Birch and colleagues (1984) found that pressurising a child to eat food by offering a reward can decrease liking for the food. Furthermore, if mealtimes are a negative experience, dislike for food increases. These findings are important because it is easy as a parent to use tactics to get your child to eat more. However, it appears feeding tactics can backfire and that it is better for parents to allow their child to completely self-regulate their food intake. Perhaps the only way parents can influence their children’s food consumption is by making mealtimes a positive experience and by enjoying healthy food in front of their children.  Galloway and colleagues (2005) found that parents who ate more fruit and vegetables themselves, had children who ate more fruit and vegetables. However, Fisher and colleagues (2002) found that parents who pressured their children to eat more fruit and vegetables, had children who actually consumed fewer fruit and vegetables. Galloway and Colleagues (2005) suggest that parents and children can influence each other in a cyclical way so that children’s initial eating style can lead to parent’s use of pressure to eat, which then leads the child to be less able to self-regulate their  food intake and so the parents add more pressure exacerbating the existing problems.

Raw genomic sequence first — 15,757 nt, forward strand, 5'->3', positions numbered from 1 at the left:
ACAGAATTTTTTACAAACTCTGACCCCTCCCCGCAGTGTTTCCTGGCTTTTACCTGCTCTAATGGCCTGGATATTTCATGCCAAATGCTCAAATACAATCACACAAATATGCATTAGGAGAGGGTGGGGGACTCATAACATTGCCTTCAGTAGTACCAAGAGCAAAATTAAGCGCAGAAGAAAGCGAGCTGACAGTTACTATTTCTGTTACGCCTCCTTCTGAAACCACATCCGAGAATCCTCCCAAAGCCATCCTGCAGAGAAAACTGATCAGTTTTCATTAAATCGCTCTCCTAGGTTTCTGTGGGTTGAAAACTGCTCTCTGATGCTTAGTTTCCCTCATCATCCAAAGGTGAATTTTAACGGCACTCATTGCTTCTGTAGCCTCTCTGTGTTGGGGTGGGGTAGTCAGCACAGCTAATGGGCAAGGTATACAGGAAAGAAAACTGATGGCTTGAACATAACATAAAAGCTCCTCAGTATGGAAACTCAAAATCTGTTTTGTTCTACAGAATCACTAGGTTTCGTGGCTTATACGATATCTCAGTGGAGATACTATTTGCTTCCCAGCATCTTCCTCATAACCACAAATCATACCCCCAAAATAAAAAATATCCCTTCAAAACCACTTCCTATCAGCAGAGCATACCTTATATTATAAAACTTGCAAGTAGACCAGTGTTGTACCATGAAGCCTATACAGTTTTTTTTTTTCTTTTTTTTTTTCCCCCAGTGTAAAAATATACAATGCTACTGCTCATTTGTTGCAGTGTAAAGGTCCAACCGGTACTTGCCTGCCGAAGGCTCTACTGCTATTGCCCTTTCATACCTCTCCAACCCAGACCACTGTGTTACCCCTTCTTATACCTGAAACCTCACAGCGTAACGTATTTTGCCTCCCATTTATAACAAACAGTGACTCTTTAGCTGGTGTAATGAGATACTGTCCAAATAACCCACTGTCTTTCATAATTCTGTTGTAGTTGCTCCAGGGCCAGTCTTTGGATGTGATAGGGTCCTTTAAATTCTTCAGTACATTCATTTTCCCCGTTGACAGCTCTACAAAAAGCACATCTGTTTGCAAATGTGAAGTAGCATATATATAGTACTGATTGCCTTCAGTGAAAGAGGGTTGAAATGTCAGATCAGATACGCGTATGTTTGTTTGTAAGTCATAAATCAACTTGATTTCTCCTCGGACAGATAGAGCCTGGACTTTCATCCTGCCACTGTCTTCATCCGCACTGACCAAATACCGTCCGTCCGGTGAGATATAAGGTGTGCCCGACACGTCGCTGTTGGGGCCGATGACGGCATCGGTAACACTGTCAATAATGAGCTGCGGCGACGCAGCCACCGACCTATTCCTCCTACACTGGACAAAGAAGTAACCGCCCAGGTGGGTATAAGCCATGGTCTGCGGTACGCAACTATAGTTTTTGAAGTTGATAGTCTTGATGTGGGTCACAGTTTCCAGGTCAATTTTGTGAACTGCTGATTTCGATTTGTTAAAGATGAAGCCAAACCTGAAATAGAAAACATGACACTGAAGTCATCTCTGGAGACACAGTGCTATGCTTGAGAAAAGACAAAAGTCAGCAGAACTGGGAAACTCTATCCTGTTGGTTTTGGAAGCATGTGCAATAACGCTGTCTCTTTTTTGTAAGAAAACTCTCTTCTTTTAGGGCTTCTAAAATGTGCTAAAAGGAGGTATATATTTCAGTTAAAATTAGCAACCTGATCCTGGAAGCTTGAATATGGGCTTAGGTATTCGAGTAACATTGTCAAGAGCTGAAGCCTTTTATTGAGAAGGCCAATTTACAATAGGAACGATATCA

Picky eating can start early so what can parents do to stop it becoming a problem at an early stage? The research suggests that parents should take a relaxed approach. Toddlers are learning to regulate their food intake so although they may not eat much three days in a row, they will naturally make up these calories over the week. They can also find it difficult to eat at specific meal times so they should be allowed to snack on healthy food between meals. Toddlers should be encouraged to feed themselves and allowed to eat the amounts that they want so that they can learn to self-regulate their food intake. The advice is that if children do not want to eat a food, then they should be allowed not to. New food can take toddlers at least ten presentations before it is accepted. The fact that toddlers do not like to try new foods is natural and is an evolutionary mechanism designed to protect them from poisoning themselves or gastrointestinal problems (Birch, 1998). Parents just need to be patient about introducing new foods. Children will learn to eat different types of food as they observe their parents eating different types of food at mealtimes. This is why shared mealtimes is important.